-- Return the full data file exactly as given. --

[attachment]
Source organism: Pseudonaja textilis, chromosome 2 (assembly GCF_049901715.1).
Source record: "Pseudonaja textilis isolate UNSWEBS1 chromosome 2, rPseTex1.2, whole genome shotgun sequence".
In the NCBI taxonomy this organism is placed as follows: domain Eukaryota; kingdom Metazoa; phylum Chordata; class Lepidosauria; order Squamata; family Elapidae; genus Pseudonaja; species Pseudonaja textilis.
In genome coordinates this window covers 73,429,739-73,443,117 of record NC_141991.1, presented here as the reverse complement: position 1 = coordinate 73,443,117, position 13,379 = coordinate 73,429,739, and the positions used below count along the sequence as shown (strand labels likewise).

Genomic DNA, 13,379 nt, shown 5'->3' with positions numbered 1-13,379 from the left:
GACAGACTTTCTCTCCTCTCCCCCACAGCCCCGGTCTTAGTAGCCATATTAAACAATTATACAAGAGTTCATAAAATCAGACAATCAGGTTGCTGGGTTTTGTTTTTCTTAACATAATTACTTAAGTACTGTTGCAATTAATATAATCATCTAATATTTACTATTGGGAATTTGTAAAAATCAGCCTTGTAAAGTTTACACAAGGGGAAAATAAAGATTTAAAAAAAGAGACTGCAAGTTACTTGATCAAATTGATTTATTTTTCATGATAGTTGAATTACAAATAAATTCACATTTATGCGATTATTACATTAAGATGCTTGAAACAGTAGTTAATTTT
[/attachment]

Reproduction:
Source organism: Pseudonaja textilis, chromosome 2 (assembly GCF_049901715.1).
Source record: "Pseudonaja textilis isolate UNSWEBS1 chromosome 2, rPseTex1.2, whole genome shotgun sequence".
In the NCBI taxonomy this organism is placed as follows: domain Eukaryota; kingdom Metazoa; phylum Chordata; class Lepidosauria; order Squamata; family Elapidae; genus Pseudonaja; species Pseudonaja textilis.
In genome coordinates this window covers 73,429,739-73,443,117 of record NC_141991.1, presented here as the reverse complement: position 1 = coordinate 73,443,117, position 13,379 = coordinate 73,429,739, and the positions used below count along the sequence as shown (strand labels likewise).

Genomic DNA, 13,379 nt, shown 5'->3' with positions numbered 1-13,379 from the left:
GACAGACTTTCTCTCCTCTCCCCCACAGCCCCGGTCTTAGTAGCCATATTAAACAATTATACAAGAGTTCATAAAATCAGACAATCAGGTTGCTGGGTTTTGTTTTTCTTAACATAATTACTTAAGTACTGTTGCAATTAATATAATCATCTAATATTTACTATTGGGAATTTGTAAAAATCAGCCTTGTAAAGTTTACACAAGGGGAAAATAAAGATTTAAAAAAAGAGACTGCAAGTTACTTGATCAAATTGATTTATTTTTCATGATAGTTGAATTACAAATAAATTCACATTTATGCGATTATTACATTAAGATGCTTGAAACAGTAGTTAATTTT